Mangawhai’s Siren of the Seas

Freshly minted with a world record, Nicky Sinden has every reason to smile. There is a recent marriage proposal and a skipper’s qualification too. Last year was special. But when you hear the back story to this talented Mangawhai resident, you can’t help feeling she’s manifested the good stuff, and it’s a catchy way to be.


Fishing began as a headstrong toddler, but stardom followed much later. She was brought up spending summers on a family-owned island off the Bay of Plenty coast, fishing and boating at every chance. In 2010, she applied and won an apprentice role on Matt Watson’s ‘The ITM Fishing Show.’ Generating strong interest from women of all ages, Nicky took the plunge, ditching a well-paid marketing job to start her own show. Armed with a burning hunger to run her own business, along with selling every asset to kick it into gear, she now creates, produces and hosts ‘ADOS Addicted to Fishing’ on Prime TV. Nicky is well into her fifth season of filming and success is flowing. Each week a local fishing legend shares her boat, and filming captures very raw and real moments of life on the briny.


Funding is hard. NZ on Air has never supported fishing shows, so it’s entirely backed by generous sponsors and Nicky herself. But sheer passion, hard work, and that positive manifesting mentioned earlier have paid off. The numbers stack up; the formula works – social media alone shows a fierce following of about 100,000 people.


However, when the show started, Nicky captured attention for playing in a boy’s world. Publicity declared her a beautiful tomboy taking on a male-dominated sport. All that gender stereotyping nonsense has stopped now; it had to – there’s about 50 shows completed, a world-record broadbill, but more importantly – an undeniable obsession, respect and care for what she does. And yes, she’s unapologetically groomed with locks in place and manicured nails – but when that line goes tight, she fights hard.


The social pages and TV footage is just one part of Nicky’s career, something her father and number one mentor refers to as the ‘glitter and the glue.’ The glitter being flashy pictures, big fish and catchy posts. The glue is the true graft behind the scenes, “People don’t see the zero catch days or preparation. There’s a lot involved, it’s not just fishing 24/7.” She says.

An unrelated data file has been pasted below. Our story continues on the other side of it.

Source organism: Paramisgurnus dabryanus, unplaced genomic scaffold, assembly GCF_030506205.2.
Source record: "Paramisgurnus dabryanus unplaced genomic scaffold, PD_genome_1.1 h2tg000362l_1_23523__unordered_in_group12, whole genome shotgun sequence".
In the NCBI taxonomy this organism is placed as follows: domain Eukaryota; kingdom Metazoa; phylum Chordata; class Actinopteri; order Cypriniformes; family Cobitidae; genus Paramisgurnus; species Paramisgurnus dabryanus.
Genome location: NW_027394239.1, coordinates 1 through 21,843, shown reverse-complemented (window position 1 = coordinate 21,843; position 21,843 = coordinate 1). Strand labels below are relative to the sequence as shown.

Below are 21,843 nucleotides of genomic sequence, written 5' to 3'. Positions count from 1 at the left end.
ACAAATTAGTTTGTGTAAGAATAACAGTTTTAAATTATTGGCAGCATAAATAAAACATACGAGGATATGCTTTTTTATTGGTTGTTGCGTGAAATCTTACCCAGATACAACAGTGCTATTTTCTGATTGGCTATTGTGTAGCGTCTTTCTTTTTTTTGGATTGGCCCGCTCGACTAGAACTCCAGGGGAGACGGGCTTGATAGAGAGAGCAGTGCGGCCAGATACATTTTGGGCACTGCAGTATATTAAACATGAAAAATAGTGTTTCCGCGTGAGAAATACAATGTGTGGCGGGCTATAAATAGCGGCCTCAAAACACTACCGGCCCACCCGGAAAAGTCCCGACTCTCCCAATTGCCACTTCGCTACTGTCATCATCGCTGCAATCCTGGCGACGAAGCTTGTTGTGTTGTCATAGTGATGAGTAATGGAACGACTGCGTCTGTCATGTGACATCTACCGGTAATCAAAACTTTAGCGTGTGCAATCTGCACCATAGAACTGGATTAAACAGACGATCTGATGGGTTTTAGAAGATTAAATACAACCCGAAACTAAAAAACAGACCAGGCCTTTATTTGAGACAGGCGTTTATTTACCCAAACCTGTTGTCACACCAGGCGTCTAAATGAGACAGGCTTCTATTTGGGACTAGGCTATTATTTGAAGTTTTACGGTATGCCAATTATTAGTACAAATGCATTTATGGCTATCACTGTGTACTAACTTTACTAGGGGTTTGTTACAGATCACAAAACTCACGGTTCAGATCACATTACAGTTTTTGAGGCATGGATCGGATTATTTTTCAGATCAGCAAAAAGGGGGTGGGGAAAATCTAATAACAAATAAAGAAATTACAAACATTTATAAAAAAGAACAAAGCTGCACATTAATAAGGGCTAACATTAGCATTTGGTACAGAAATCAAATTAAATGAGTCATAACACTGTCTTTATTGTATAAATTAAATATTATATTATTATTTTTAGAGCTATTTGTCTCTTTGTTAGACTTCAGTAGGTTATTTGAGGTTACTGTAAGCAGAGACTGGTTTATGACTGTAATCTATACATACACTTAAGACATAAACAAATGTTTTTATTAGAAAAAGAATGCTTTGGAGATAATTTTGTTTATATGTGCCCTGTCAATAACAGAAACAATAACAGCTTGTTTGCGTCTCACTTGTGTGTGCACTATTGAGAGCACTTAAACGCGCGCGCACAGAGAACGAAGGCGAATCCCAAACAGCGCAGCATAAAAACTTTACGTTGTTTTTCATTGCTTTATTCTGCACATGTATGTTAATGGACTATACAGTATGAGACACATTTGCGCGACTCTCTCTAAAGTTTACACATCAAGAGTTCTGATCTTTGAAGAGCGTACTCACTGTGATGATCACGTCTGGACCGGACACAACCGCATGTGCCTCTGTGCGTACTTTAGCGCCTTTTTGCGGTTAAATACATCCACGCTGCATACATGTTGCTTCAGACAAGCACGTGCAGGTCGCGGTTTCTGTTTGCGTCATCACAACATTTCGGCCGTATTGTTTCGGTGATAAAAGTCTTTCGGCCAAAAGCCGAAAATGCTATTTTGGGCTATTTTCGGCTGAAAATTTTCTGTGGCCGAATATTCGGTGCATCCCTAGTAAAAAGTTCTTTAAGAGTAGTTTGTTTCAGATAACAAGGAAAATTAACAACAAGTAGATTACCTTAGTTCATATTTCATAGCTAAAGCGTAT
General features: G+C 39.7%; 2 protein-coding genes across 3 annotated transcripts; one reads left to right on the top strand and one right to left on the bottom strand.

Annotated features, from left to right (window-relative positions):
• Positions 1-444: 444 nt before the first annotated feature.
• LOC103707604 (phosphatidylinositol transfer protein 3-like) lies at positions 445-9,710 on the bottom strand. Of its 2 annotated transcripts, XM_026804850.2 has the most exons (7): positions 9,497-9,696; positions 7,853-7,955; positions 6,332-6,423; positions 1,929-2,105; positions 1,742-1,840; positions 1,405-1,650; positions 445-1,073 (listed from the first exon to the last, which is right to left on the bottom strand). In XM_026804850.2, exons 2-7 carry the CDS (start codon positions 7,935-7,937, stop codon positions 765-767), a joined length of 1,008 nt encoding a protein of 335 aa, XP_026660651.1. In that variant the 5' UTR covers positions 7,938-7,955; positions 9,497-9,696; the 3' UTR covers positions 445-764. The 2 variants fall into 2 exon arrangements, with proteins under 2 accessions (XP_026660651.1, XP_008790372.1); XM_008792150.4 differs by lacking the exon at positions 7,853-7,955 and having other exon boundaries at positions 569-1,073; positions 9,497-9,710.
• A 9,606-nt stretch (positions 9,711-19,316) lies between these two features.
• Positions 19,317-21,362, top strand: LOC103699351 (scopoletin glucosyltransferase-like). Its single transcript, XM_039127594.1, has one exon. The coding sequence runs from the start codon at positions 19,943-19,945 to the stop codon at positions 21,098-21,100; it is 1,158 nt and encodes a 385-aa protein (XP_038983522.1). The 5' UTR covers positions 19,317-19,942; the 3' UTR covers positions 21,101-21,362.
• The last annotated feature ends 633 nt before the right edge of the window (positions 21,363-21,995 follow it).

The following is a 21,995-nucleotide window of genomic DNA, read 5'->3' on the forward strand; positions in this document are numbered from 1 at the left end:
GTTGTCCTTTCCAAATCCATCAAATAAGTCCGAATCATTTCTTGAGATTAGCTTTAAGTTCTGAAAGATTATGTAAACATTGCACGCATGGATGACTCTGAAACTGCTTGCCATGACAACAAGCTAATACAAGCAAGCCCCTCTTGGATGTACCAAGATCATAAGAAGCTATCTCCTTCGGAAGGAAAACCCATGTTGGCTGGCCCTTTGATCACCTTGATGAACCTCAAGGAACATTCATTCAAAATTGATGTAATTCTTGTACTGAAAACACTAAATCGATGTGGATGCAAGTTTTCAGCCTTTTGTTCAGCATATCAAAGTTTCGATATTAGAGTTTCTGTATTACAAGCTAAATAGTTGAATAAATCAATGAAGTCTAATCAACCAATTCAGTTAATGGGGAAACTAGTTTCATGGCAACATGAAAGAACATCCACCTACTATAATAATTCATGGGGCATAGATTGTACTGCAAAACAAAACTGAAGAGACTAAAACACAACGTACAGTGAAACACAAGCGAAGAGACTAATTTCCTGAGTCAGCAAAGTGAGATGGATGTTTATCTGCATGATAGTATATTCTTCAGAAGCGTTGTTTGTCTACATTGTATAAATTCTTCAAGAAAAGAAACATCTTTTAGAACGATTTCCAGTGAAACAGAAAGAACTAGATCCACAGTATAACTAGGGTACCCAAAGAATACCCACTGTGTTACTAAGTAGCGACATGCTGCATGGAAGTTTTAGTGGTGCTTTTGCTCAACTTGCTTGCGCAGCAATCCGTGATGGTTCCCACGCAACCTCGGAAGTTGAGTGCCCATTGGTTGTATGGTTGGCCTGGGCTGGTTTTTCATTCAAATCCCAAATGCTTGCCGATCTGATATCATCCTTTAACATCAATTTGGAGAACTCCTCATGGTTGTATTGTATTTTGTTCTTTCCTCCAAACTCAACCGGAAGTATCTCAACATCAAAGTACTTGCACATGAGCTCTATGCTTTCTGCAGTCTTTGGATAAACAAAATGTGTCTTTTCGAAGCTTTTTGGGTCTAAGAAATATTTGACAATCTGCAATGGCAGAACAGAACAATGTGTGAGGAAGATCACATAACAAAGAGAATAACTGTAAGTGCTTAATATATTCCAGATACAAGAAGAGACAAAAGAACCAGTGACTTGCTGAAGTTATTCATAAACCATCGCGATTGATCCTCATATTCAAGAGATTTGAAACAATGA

However, 22 March 2017 was very much a glitter day. A date tattooed on Nicky’s heart. Setting her sights on a world record, she filled out the official papers and visualised the moment with utter faith. Most likely she got a ribbing from her colleagues for holding such a lofty dream. “At the last minute, we decided to simply tick off an episode and meet deadline. On our second drop, I hooked up! Because I’d planned for a record, everything was lined up to meet the requirements set by the International Game Fish Association (IGFA). It couldn’t have rolled out more perfect. But you never say it till you weigh it.” As it erupted out of the water, she knew it was a monster, “People watching the show see us catching marlin and swordfish and I don’t think they realise just how hard it is until you’re fighting one. It’s a physical and mental challenge, but I love it.”


These species are not grandparents of the ocean; they have a short lifespan of about 18-20 years. It was at the end of its life – had it not been, Nicky would have let it go.


At 4.2m long, huge was an understatement, only the bill, head and shoulders could squeeze into Nicky’s 23-foot boat. Returning to port, the magic unravelled as the weigh master cried, “200, 250, 300, 350, 361 kilograms.” Nicky had just caught the largest all-tackle swordfish in the history of all females. Smashed it by 17kgs.


This gutsy piece of news went global and timed perfectly for her next episode. But Nicky wants it known, “You don’t catch a fish like that without teamwork. Skipper, Dave Woodman was amazing driving down on this fish. Mangawhai local, Matt Haliday was the deckhand with a daunting role of gaffing this beast. It’s not a one-person title in my opinion.”


Breaking a 65-year-long record has opened many pathways for Nicky, “I believe every fish chooses its line. When you focus on the good, you bring it back into your life.” From here, she was nominated for ‘The Old Man & The Sea’ Trophy – the most prestigious and meritorious award within the fishing industry. Around since 1958, this legacy piece of silverware gets awarded just once a season from the New Zealand Sport Fishing Council. Not many women have been on the cup before, and she feels grateful, honoured.


Nicky is living her passion from Mangawhai. She rolls out 13 episodes a year, writes fishing articles, hosts corporate charters in the Pacific, she’s on the speaking circuit and keeps fit. “It’s hard to catch broadbill if you’re not strong, you can be squatting for hours. A shout-out goes to Mangawhai’s Fit365 who give me specific training to suit my role.”


Summer has peaked and she’s preparing to say, ‘I do.’ It will be a beautiful coastal affair in the North. But can this year top the past? While she’s marinated in all things fishing, she genuinely believes that’s just a platform for her love of people. Encouraging kids to fish, building up the sisterhood and enjoying her Northland community ­­‑ why can’t this year exceed the last? Game on 2018. Finally, we asked Nicky for a sweet fishing spot to share with our Gatherers, “You can’t lose at the Hen & Chicken Islands. You can easily grab your live bait here and drift fish for snapper and kingfish.”


Words by Kirsty Millar | Photography by Jessica Whiting


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